Excerpts from Jim Conrad's
Naturalist Newsletter

from the May 18, 2014 Newsletter issued from the Frio Canyon Nature Education Center in the valley of the Dry Frio River in northern Uvalde County, southwestern Texas, on the southern border of the Edwards Plateau, USA

I was scraping an old house's weatherworn, exterior walls in preparation for painting when an exceptionally large, yellow mayfly turned up clinging to a plank, shown below:

Subimago ofHex Mayfly, HEXAGENIA LIMBATA

The mayfly's presence there made sense because the house perched at the very edge of a cliff overlooking the little Dry Frio River where about a foot of water was pooled. The mayfly didn't seem interested in moving so an interesting photo was possible, showing the creature with its front legs curiously thrust upward, seen below:

Subimago ofHex Mayfly, HEXAGENIA LIMBATA, close-up of front end

Volunteer identifier Bea in Ontario recognized this as a member of the genus Hexagenia, and when I looked into what species it might be, it seemed that the only Hexagenia species that might occur this far west is one known as the Hex, HEXAGENIA LIMBATA.

On the Internet, many pictures of the Hex portray a darker mayfly. However, the species description at BugGuide.Net states that the Hex's subimago is pale golden yellow, so we have a subimago. In entomological terms, an imago is the final stage an insect attains during its metamorphosis, so it's the adult form. Our subimago, then, displays the next-to-last stage of our mayfly's metamorphosis.

This points to an interesting feature of mayfly life history, which is that mayflies are unique among insects in that they moult one more time after their wings have fully developed. The next-to-las stage of metamorphosis, or instar -- our yellow subimago -- normally lasts only a few hours. This might explain why ours didn't want to move; it was undergoing many changes that moving might have disrupted, preventing it to undergo its last change, into an adult.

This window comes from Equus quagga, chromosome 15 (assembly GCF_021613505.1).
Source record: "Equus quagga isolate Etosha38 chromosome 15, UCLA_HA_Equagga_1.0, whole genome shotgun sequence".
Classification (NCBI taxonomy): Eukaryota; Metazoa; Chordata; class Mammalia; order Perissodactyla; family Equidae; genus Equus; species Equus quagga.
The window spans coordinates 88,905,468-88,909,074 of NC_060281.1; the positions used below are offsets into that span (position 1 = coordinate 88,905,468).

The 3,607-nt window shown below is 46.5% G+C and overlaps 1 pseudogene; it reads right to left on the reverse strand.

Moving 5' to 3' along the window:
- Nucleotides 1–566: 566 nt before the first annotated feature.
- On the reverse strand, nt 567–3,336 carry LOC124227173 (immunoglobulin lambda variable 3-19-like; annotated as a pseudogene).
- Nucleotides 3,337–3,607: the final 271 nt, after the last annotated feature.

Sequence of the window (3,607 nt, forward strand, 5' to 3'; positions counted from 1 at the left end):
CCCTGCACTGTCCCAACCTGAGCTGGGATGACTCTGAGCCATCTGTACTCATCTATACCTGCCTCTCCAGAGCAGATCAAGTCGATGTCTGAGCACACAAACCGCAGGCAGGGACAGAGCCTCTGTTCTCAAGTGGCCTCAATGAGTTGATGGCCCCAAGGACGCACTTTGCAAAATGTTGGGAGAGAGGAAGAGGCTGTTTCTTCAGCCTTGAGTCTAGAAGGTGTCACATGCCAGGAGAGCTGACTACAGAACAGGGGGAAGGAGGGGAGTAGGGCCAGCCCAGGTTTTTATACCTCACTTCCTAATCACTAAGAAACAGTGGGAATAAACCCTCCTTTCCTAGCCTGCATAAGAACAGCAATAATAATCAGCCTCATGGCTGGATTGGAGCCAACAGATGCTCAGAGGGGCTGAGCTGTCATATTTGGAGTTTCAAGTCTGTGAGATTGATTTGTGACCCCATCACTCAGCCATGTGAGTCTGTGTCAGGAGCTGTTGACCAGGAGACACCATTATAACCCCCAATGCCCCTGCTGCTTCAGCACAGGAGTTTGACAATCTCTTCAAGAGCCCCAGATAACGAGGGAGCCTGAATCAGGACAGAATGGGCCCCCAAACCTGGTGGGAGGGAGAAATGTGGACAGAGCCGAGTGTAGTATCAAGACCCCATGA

Fly fishermen, who seem to be more knowledgeable about mayflies than anyone else, call mayfly subimagos "duns," and pay special attention to them because at this stage mayflies are the favorite food of many fish, and many fishing flies are modeled after them.

Hex mayfly subimagos are among the most revered "duns" of fly fishermen. On the Hex page of TroutNut.Com, the writer describes that season of year when the Hex's big, yellow subimago emerges en masse, forming clouds of themselves that show up on radar:

"Anglers who only fly fish once a year drive hundreds of miles to play their part in the drama, while the mayflies themselves make the television news by showing up on doppler radar or calling snowplows out of dormancy to remove layers of Hexagenia duns from the bridges."

If you want to see how excited a fisherman can get over a single mayfly species, check out http://www.troutnut.com/hatch/32/mayfly-hexagenia-limbata-hex.